Tuesday, May 28, 2013

The School of Good and Evil Review

Entertainment Weekly just wrote a review of The School of Good and Evil (linked below) and raved about the book even for adults. It's the first of a trilogy, with books two and three coming out in 2014 and 2015 (all summer releases). Universal also just picked up the rights to develop movies out of the plot (see article below).

Anyway, this novel is seriously adorable in a Harry Potter meets Once Upon a Time kind of way. The story is a bit predictable, but it has a good message.

The School of Good and Evil tells the story of Sophie and Agatha, two girls from a small village on the edge of the woods who are complete opposites. Sophie is the classic fairy tale princess, the daughter of a widower, beautiful, blonde, good singing voice, who spends all her time doing good deeds. Her best friend, Agatha, on the other hand, lives in a cemetery and resembles an evil witch: lank, greasy hair, bulging eyes, bad manners. She's like Snape as a girl.

Sophie initially befriended Agatha as a Good Deed, but the girls grew on one another so that they are friends when the novel opens. In the village, every four years a mysterious being called the School Master arrives and steals two children, one good, one evil, for a school hidden somewhere in the woods. These children never return. But periodically new story books are brought to the village and the illustrations in them sometimes resemble the missing children from the last two hundred years. No one knows where these stories come from or if the school is real but the adults freak out every four years and try to protect their children from the School Master.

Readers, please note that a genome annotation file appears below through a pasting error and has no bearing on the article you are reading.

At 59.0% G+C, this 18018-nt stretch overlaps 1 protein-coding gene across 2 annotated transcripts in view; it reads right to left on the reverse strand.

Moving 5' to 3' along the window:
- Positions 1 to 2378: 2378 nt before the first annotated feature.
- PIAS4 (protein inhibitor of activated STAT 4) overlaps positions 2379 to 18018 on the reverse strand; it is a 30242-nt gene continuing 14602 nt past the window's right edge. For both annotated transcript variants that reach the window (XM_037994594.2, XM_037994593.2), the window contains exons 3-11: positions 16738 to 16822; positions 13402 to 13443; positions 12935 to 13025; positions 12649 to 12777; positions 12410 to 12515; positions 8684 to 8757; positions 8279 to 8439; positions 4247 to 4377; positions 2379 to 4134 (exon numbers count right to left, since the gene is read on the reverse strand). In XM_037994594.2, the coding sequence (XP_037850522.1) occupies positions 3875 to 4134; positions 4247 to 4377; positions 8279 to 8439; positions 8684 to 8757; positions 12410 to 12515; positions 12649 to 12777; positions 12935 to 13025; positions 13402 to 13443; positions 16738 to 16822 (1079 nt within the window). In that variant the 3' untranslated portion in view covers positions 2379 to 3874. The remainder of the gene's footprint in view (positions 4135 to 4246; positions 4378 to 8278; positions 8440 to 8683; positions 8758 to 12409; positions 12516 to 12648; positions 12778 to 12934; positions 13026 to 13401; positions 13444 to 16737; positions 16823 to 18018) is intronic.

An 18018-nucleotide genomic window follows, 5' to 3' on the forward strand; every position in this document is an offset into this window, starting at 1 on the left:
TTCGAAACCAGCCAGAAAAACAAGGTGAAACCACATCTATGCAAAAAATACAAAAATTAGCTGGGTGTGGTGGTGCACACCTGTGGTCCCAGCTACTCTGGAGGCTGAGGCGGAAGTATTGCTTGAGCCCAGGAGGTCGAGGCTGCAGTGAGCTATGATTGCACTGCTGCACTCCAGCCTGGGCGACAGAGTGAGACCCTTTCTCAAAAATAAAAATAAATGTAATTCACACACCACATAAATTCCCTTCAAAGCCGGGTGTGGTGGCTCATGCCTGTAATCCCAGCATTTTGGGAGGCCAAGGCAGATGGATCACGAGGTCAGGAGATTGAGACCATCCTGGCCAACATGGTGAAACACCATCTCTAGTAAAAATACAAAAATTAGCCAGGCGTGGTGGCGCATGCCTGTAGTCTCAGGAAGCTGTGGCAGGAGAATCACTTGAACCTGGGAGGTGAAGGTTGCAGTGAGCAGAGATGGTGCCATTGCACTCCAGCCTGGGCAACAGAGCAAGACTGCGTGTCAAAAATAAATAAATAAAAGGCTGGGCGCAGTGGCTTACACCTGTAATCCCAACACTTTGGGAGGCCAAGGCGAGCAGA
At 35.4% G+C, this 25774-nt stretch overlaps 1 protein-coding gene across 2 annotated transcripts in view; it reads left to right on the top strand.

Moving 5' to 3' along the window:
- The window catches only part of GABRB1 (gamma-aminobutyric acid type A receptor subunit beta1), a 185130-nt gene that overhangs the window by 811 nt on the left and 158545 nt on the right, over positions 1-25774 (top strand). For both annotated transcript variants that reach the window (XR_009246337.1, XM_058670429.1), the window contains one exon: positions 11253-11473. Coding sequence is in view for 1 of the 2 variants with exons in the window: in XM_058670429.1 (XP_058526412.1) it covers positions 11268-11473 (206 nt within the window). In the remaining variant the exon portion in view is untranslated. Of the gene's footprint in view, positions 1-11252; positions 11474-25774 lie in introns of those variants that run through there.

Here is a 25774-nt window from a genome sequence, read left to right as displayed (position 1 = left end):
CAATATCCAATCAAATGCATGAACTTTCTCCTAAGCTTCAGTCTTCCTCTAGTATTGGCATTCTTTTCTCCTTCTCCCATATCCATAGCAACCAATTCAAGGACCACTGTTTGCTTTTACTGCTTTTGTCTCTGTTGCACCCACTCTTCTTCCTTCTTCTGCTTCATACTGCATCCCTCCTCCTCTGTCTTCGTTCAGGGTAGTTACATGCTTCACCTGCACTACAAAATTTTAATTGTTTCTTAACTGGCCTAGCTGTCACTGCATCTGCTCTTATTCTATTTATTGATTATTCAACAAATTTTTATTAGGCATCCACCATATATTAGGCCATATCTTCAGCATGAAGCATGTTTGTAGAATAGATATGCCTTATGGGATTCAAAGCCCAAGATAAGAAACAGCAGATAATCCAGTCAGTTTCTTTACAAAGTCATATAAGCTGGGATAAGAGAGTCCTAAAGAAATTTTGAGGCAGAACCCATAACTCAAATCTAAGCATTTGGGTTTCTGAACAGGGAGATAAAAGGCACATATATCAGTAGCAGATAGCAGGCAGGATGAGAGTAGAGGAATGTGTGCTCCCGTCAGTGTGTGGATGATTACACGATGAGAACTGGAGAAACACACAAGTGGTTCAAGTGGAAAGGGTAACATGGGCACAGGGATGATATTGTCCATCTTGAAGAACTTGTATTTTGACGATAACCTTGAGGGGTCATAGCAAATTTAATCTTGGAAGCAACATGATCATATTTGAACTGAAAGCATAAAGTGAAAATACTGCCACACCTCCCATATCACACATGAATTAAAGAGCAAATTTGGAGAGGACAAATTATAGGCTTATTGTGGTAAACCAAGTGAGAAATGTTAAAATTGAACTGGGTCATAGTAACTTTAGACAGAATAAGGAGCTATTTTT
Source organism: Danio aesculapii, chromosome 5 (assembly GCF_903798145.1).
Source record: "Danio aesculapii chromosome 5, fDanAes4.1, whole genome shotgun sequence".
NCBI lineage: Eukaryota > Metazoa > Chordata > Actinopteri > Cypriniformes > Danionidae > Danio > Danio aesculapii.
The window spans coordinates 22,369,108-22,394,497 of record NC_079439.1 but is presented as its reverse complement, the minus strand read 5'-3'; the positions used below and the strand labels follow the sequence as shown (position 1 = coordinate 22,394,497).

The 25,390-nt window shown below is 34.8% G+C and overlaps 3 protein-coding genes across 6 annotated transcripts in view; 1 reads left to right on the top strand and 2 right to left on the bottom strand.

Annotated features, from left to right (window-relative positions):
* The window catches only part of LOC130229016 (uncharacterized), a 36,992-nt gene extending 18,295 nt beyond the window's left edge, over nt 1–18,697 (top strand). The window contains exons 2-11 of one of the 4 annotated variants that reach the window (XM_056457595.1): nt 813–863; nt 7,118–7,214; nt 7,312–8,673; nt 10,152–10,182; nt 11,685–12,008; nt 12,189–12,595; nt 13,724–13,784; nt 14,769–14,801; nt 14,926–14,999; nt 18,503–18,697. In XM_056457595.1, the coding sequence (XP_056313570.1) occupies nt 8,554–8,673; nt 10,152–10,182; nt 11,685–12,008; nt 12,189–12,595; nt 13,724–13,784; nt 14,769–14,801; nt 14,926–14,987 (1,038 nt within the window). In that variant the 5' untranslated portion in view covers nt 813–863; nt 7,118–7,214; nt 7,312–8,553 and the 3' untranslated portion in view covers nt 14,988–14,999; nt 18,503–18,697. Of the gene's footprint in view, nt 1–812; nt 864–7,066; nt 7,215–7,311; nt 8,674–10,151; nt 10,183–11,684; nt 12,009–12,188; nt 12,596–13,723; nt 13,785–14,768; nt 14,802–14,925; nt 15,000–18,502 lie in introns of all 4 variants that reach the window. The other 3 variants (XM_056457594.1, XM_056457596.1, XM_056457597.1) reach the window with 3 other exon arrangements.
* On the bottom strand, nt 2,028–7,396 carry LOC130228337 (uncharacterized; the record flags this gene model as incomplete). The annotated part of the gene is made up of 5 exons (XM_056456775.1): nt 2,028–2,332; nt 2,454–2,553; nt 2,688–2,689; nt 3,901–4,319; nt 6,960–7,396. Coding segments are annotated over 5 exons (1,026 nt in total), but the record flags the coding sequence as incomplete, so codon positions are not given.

Sophie, of course, is dying to go to the school to achieve her true destiny as a fairy tale princess. Agatha, on the other hand, doesn't believe in the school, but wants to protect her best friend. The girls' true colors are hinted at quite early on. Sophie is selfish and her Good Deeds are really quite ridiculous (like making face cream for orphans), whereas Agatha is truly good and will put herself in danger to save her friend. When the School Master shows up to take Sophie away, Agatha gets herself taken too and the two girls are off to The School of Good and Evil... where everything goes terribly wrong.

The girls are dropped off at the "wrong" castles: Agatha to Good with a myriad of vapid princesses and muscled princes while Sophie is stuck in a dank tower with horribly evil children. Of course all she wants to do is get to Good, while all Agatha wants is for the two of them to go home.

Neither girl will get what she wants and along the way, they both discover that it's not what is on the outside that counts; what's inside is more important. Agatha and Sophie take fascinating journeys in the book as they discover their inner good and evil sides. The story itself is a bit Harry Potter light. While Harry Potter never skimps on details (well most details. How many damn kids go to Hogwarts?! Who are Hermoine's other two mystery roommates?), The School of Good and Evil is a bit vague in terms of the actual school The teachers are barely fully formed presences (no McGonagall or Flitwick here) and the buildings themselves aren't very well described. However, the overall message is a good one. And the story is entertaining. The ending left a lot of places for the author to go. Will the next book follow Agatha and Sophie? Or two other children from their village? Or some of their classmates? It's a mystery, but one I will definitely check out next summer!